[Coral-List] Utila and data sharing

Jonathan Shrives jonshrives at yahoo.com
Wed Apr 9 15:13:09 EDT 2008

Dear Listers,

Sorry for the delay in this posting, but we've been
having internet problems out here in Cayos Cochinos,
so apologies in advance if some of what I say seems to
be repeating what others have mentioned already:

I've been following the recent threads about Utila and
Data access. I sympathize with a lot of what has been
said. I've been studying the reefs here in Los Cayos
Cochinos (a small archipelago between Utila and
mainland Honduras) for the last six years and
experienced similar problems from both perspectives.
As part of my agreement with the local management
authority, I spend a lot of time and money getting
permits from the Honduran Ministry of Agriculture and
leaving behind 'data rich reports' when I head back to
the UK each winter. However these reports often just
get left on a zip disk or hard drive in their office,
and unless researchers actively ask the management
authority for them, they remain unpublished grey
literature. Prior to starting my PhD investigation out
here in 2005, I used always leave copies of raw data
too. Now I don’t have that luxury, for fear of it
being inadvertently passed on to someone else, before
I can publish it. 

Sarah makes a good point about capacity building; many
of the local scientists I work with, often do not
consider checking out the websites of companies such
as Coral Cay, Operation Wallacea or Biosphere
Expeditions – all of whom conduct surveys in the Bay
islands region. All though these resources are often
there, they are not necessarily actively advertised –
people have to go out and find them. As academic
funding becomes less and less for reef studies, it
seems to me more scientists are working with, and
receiving money from, private research-ecotourism
companies (Sorry! I’m sure some people won’t like that
definition!). Perhaps this could be a good thing, due
to the free access to reports that these private
companies provide, as long as they are at a
publication level of quality, of course! But perhaps
as part of their mandate to work in their host
countries, companies should flyer / contact all local
institutions, dive shops, fishing community
patronados, other N.G.O’s (e.g. WWF, TNC) and all
other interested parties, so that they are aware of
these online repositories? This may be a controversial
comment, but perhaps they could even work
cooperatively on projects? 

Equally I’ve experienced problems from the other side
as a ‘foreign scientist’. It can be quite frustrating
to see other foreign scientists, scoot in to a MPA,
collect samples and data, and scoot out again without
going through the laboured permit application or data
sharing steps that I go through. Is this Bio-piracy?
Often MPA authorities are left a bit toothless to do
anything about this sort of thing. Also access for the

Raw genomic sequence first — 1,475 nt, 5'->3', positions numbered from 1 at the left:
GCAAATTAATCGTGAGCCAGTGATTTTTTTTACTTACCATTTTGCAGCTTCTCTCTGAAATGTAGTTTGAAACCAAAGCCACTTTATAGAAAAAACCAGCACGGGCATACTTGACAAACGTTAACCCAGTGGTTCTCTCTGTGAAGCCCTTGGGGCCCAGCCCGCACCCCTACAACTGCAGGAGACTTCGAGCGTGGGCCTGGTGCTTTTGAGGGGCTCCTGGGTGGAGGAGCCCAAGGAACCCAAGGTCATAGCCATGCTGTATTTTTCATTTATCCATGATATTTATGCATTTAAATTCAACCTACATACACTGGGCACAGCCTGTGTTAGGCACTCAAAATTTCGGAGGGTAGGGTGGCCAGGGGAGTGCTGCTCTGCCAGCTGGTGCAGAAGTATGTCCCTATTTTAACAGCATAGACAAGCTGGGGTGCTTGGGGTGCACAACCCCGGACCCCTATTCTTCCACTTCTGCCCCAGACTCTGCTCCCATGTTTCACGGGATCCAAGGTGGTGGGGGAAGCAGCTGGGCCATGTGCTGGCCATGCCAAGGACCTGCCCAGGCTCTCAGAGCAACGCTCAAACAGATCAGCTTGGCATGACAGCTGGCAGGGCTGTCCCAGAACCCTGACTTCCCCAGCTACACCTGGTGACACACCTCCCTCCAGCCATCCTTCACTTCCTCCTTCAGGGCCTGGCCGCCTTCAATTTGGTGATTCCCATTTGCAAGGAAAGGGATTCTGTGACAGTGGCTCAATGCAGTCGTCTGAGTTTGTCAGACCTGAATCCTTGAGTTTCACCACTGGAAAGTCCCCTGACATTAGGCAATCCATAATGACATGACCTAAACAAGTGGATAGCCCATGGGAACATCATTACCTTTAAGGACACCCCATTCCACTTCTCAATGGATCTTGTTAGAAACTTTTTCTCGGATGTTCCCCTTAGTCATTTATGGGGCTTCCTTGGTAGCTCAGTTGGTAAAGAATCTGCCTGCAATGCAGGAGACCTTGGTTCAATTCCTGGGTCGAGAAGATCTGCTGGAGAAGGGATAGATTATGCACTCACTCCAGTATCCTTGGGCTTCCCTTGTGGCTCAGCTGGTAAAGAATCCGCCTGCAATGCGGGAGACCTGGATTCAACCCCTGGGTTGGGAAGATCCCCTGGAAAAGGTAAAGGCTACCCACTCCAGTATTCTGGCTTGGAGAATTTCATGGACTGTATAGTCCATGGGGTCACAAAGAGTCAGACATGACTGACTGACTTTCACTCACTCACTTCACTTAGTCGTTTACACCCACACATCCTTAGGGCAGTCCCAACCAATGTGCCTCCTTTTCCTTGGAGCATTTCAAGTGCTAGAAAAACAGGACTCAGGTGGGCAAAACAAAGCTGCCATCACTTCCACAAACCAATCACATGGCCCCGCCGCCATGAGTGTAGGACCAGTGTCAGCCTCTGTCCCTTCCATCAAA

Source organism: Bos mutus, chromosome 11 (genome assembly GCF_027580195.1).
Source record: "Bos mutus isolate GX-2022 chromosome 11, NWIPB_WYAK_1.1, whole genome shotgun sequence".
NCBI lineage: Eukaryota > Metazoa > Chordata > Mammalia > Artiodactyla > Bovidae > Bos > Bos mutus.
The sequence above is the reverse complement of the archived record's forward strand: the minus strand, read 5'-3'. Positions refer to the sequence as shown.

foreign scientist, to data collected by local
Scientists and NGO’s can be hard. Even with the weight
of the mighty Bodleian Library and the British
Library, I struggled to get hold of a copy of a
Revista de Biología Tropical Supplement 4 from Costa
Rica – the only journal that had previous data from
the Smithsonian’s work out here in the 90’s. I finally
managed to get a copy, but only by getting out there
and talking to people directly in Honduras, finally
finding a paper copy, shortly followed by some sneaky

In summary (sorry for the mammoth post!); 

1. Ideally a system that allows data sharing without
fear of data being abused or ‘scooped’ and published
without consent (naively optimistic I know!).
2. An online repository (such as Reefbase)of reports
and publications that is free and accessible to
anyone, but perhaps still peer reviewed and of course
good quality (sorry journals!) without it costing the
authors $3000+!
3. A system for searching above repository without the
need of an academic institution log-on for Web of
Science / Knowledge!
4. Proactive advertising and involvement within study
countries and further cooperation and communication
between everyone!

Unfortunately it seems that the current system relies
upon specific individuals doing ‘the leg work’ to gain
the experience and knowledge, first hand, and thus
every time some one new wants to investigate
something; the wheel has to be reinvented, so to
speak. I believe a system where the onus is not on
individuals but exists as a kind of ‘FAQ’ would be
ideal. At the moment the nearest we have to anything I
have mentioned is the Coral list itself, which is why
I recommend it to anybody, from undergraduate, to post
grad or Honduran scientist, to sign up – it has been
one of the most important and useful networking /
information systems I have come across!

Kind regards,

Jon Shrives

Jonathan Shrives
Tropical Ecology Research Group,
Dept. Zoology,
University of Oxford

Tel: +44 (0)1865 271124
E-mail: jonathan.shrives at zoo.ox.ac.uk

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